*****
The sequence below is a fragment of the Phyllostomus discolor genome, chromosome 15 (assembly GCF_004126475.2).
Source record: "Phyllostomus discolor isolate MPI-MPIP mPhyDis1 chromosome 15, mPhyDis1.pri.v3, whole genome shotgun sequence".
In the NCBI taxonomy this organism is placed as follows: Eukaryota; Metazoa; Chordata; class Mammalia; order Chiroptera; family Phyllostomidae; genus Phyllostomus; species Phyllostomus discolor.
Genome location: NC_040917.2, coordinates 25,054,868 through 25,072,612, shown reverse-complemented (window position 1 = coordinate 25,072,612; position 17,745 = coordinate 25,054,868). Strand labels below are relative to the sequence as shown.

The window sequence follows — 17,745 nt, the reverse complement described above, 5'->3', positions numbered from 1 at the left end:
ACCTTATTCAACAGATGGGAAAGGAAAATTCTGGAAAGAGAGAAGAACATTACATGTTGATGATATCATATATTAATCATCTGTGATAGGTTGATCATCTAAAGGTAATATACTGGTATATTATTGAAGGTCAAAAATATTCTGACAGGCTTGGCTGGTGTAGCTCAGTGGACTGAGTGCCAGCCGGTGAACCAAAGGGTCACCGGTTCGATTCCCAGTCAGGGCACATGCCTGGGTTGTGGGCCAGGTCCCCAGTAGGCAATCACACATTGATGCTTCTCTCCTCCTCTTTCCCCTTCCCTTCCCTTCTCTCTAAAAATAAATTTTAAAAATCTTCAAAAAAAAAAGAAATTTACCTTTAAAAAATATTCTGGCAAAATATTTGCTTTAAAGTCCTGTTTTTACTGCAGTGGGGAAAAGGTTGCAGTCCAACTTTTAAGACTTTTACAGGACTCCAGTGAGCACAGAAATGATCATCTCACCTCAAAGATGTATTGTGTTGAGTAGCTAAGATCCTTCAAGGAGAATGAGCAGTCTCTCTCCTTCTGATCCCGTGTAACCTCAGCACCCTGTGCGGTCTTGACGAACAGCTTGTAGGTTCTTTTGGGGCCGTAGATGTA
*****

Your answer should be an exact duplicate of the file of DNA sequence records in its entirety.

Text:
The sequence below is a fragment of the Phyllostomus discolor genome, chromosome 15 (assembly GCF_004126475.2).
Source record: "Phyllostomus discolor isolate MPI-MPIP mPhyDis1 chromosome 15, mPhyDis1.pri.v3, whole genome shotgun sequence".
In the NCBI taxonomy this organism is placed as follows: Eukaryota; Metazoa; Chordata; class Mammalia; order Chiroptera; family Phyllostomidae; genus Phyllostomus; species Phyllostomus discolor.
Genome location: NC_040917.2, coordinates 25,054,868 through 25,072,612, shown reverse-complemented (window position 1 = coordinate 25,072,612; position 17,745 = coordinate 25,054,868). Strand labels below are relative to the sequence as shown.

The window sequence follows — 17,745 nt, the reverse complement described above, 5'->3', positions numbered from 1 at the left end:
ACCTTATTCAACAGATGGGAAAGGAAAATTCTGGAAAGAGAGAAGAACATTACATGTTGATGATATCATATATTAATCATCTGTGATAGGTTGATCATCTAAAGGTAATATACTGGTATATTATTGAAGGTCAAAAATATTCTGACAGGCTTGGCTGGTGTAGCTCAGTGGACTGAGTGCCAGCCGGTGAACCAAAGGGTCACCGGTTCGATTCCCAGTCAGGGCACATGCCTGGGTTGTGGGCCAGGTCCCCAGTAGGCAATCACACATTGATGCTTCTCTCCTCCTCTTTCCCCTTCCCTTCCCTTCTCTCTAAAAATAAATTTTAAAAATCTTCAAAAAAAAAAGAAATTTACCTTTAAAAAATATTCTGGCAAAATATTTGCTTTAAAGTCCTGTTTTTACTGCAGTGGGGAAAAGGTTGCAGTCCAACTTTTAAGACTTTTACAGGACTCCAGTGAGCACAGAAATGATCATCTCACCTCAAAGATGTATTGTGTTGAGTAGCTAAGATCCTTCAAGGAGAATGAGCAGTCTCTCTCCTTCTGATCCCGTGTAACCTCAGCACCCTGTGCGGTCTTGACGAACAGCTTGTAGGTTCTTTTGGGGCCGTAGATGTA